“Green can’t govern!” I exclaimed one day in exasperation to a friend, using a shorthand term that comes from the cultural development model Spiral Dynamics. What I meant was that progressivism, with all of its laudable idealism, its focus on society’s marginalized, its emphasis on resetting power dynamics, its fundamentally anti-business mindset, its high morals and low pragmatism, has little ability to respond adequately to the policy environment it was facing in California neighborhoods. In fact, it seemed to be making it all worse.
Don’t get me wrong, I’ve always shared many of progressivism’s political concerns. I want to live in a world in which racism is being addressed and acknowledged; in which social inequality and grinding poverty are fast becoming problems of the past; in which the environment is not an afterthought or a political football, and in which we all have the sexual and emotional freedom to live as befits our own personal pathways and predilections. But what was happening around me in California, a place with seemingly endless supply of economic opportunity, was not the political revolution progressives were looking for.
Let’s take one issue that was at the heart of it all: Housing. In our neighborhood of admittedly charming Craftsman homes, built in the 1920s, prices skyrocketed. It was the same all over the Bay. As renters, we were amazed to learn that the quirky, dated 2200 square foot house in which we rented a small top-floor apartment was worth almost $2 million. The cost of living was similarly inflated. Luckily, our incomes were rising, but not that fast, and I felt for our friends without that advantage.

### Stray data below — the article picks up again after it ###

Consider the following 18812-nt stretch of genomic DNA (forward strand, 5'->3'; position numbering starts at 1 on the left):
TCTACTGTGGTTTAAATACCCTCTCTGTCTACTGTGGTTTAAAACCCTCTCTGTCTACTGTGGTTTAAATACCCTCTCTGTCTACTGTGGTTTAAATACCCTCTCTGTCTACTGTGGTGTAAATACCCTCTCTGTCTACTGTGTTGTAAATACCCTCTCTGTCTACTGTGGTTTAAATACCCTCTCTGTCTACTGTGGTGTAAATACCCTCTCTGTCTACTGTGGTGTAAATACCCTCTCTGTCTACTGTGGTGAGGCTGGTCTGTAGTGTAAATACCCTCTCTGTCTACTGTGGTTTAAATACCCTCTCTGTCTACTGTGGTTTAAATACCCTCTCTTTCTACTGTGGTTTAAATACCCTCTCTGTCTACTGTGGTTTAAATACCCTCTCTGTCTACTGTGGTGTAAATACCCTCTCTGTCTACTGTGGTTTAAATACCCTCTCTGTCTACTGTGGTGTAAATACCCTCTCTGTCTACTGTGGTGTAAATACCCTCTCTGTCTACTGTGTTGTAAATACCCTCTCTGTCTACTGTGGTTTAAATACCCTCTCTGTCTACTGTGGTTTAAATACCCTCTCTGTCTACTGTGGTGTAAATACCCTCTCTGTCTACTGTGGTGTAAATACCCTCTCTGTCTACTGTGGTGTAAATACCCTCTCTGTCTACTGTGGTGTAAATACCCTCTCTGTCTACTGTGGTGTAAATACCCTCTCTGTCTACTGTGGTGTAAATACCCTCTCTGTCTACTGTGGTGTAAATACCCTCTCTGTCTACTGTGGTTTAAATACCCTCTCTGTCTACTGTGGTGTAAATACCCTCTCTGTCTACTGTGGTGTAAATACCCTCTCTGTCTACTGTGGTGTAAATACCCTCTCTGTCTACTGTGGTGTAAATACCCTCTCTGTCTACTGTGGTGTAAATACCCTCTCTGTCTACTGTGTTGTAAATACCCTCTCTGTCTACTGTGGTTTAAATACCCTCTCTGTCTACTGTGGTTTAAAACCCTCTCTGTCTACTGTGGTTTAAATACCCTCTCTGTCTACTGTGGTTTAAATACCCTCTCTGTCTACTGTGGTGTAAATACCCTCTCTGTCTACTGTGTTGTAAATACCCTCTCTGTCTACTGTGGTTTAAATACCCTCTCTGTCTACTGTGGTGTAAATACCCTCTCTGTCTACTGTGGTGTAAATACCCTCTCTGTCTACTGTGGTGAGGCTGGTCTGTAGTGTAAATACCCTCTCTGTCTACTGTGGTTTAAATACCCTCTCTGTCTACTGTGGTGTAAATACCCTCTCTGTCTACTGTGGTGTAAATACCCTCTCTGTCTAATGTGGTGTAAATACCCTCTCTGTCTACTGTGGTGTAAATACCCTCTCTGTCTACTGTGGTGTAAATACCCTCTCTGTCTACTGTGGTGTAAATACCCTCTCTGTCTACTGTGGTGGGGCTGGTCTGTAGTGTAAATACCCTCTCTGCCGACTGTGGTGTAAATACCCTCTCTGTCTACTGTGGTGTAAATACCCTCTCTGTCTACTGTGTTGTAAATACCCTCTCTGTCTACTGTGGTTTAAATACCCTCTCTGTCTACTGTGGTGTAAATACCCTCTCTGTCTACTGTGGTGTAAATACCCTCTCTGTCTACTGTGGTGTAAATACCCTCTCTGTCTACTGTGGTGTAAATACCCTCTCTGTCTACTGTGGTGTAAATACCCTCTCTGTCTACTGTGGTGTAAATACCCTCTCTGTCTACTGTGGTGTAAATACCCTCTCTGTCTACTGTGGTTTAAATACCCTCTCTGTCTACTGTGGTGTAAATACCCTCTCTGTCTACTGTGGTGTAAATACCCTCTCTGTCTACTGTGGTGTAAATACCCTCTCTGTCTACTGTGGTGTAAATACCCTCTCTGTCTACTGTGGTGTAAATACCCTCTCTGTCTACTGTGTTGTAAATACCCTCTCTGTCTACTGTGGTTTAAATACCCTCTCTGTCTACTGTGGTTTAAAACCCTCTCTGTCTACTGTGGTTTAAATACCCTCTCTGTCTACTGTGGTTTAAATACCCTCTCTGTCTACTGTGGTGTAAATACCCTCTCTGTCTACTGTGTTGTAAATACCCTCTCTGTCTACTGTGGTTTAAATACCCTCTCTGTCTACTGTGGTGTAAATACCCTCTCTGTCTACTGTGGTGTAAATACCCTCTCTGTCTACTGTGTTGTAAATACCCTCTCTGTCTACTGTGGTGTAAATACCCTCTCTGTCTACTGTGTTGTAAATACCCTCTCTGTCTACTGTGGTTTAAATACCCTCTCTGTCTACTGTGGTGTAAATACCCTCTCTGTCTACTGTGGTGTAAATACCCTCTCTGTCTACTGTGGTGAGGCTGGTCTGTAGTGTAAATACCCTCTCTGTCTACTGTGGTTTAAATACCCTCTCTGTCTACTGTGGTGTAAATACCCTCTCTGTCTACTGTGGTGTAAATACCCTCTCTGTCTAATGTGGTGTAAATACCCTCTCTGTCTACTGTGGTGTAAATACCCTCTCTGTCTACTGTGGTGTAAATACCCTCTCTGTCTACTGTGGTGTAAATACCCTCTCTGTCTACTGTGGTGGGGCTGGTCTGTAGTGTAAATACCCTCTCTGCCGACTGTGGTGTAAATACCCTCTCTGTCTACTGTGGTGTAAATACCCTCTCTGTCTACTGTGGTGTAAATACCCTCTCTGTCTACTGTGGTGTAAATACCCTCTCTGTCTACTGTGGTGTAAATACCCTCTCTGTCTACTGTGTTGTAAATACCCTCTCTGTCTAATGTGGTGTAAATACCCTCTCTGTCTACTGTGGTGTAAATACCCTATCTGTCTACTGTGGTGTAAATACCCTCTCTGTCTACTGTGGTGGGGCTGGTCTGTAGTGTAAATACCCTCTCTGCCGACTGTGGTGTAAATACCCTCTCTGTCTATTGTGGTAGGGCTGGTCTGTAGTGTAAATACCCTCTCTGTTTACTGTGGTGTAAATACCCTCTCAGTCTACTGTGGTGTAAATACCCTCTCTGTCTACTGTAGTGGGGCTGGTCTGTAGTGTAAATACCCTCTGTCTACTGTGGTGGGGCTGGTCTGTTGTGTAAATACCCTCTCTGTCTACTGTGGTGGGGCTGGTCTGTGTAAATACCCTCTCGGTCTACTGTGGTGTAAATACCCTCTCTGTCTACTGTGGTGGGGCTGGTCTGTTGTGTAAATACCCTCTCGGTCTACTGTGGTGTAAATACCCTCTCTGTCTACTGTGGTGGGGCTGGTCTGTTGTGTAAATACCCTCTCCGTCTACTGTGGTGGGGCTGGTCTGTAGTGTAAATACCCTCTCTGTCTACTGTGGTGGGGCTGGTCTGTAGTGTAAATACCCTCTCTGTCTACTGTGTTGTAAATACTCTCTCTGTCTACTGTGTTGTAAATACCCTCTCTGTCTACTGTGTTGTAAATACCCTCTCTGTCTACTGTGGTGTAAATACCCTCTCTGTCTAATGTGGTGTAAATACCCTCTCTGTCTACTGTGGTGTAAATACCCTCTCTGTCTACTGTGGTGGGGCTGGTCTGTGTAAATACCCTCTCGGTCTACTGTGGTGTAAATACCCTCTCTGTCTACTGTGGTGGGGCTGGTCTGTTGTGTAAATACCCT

I went to the Berkeley City Council meeting to try to better understand what was happening with housing. In the midst of an obvious housing crisis resulting in homelessness, dislocation, and suffering, and impacting low-income people the most, why couldn’t they help facilitate more building? There were about 100 people present to comment on a proposed apartment building—not a huge one, but actual new units. Like most such projects, it had been under design and consideration for years, finally running the inevitable administrative gauntlet to obtain city approval. The developers had already agreed to several concessions—the addition of units of affordable housing, design changes, and so on. They’d even offered several hundred thousand dollars to fund a community housing activist salary for a local non-profit (I always found that an odd form of extortion, but that’s another story). This development, after years of planning and negotiation, was supposed to be ready for final approval. About forty people, mostly younger folks, took the lectern and argued for the project. They talked about the price of housing, and how urgently we needed more supply. Then about twenty people, mostly older folks, took the lectern and argued against it. They voiced the usual complaints—developer greed, changing the character of the city, bad design, environmental concerns, not enough parking, and so on. I imagined that many had probably been doing this for years, maybe even decades. They were fighting the good fight—running scripts from another era. I’m sure there were many developments worthy of being killed in seventies and eighties, but if being reflexively against development had once been a good idea, it had now gone horribly wrong. And the irony, I thought to myself, was that these were the same people who lived on streets like mine, with signs on their front lawns proudly proclaiming that “Immigrants are Welcome,” “Kindness is Everything,” and “All Humans Deserve Equal Rights.”